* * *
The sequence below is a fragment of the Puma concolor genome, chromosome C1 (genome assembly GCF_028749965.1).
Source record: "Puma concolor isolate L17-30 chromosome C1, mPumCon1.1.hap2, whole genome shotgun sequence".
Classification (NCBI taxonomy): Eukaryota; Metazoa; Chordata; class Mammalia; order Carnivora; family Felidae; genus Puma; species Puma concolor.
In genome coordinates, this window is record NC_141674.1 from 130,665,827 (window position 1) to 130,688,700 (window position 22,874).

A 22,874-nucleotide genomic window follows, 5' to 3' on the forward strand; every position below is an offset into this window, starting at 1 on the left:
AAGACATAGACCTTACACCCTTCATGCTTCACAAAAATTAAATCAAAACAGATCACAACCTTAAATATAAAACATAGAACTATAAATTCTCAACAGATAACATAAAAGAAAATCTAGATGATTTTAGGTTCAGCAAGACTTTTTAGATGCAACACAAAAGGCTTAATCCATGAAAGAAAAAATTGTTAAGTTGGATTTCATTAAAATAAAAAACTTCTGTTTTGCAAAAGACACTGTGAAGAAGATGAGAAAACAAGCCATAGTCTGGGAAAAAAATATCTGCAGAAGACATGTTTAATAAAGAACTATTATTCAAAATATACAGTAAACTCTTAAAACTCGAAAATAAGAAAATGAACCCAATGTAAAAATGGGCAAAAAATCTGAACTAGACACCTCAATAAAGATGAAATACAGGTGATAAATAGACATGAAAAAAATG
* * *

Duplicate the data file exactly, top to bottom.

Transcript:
The sequence below is a fragment of the Puma concolor genome, chromosome C1 (genome assembly GCF_028749965.1).
Source record: "Puma concolor isolate L17-30 chromosome C1, mPumCon1.1.hap2, whole genome shotgun sequence".
Classification (NCBI taxonomy): Eukaryota; Metazoa; Chordata; class Mammalia; order Carnivora; family Felidae; genus Puma; species Puma concolor.
In genome coordinates, this window is record NC_141674.1 from 130,665,827 (window position 1) to 130,688,700 (window position 22,874).

A 22,874-nucleotide genomic window follows, 5' to 3' on the forward strand; every position below is an offset into this window, starting at 1 on the left:
AAGACATAGACCTTACACCCTTCATGCTTCACAAAAATTAAATCAAAACAGATCACAACCTTAAATATAAAACATAGAACTATAAATTCTCAACAGATAACATAAAAGAAAATCTAGATGATTTTAGGTTCAGCAAGACTTTTTAGATGCAACACAAAAGGCTTAATCCATGAAAGAAAAAATTGTTAAGTTGGATTTCATTAAAATAAAAAACTTCTGTTTTGCAAAAGACACTGTGAAGAAGATGAGAAAACAAGCCATAGTCTGGGAAAAAAATATCTGCAGAAGACATGTTTAATAAAGAACTATTATTCAAAATATACAGTAAACTCTTAAAACTCGAAAATAAGAAAATGAACCCAATGTAAAAATGGGCAAAAAATCTGAACTAGACACCTCAATAAAGATGAAATACAGGTGATAAATAGACATGAAAAAAATG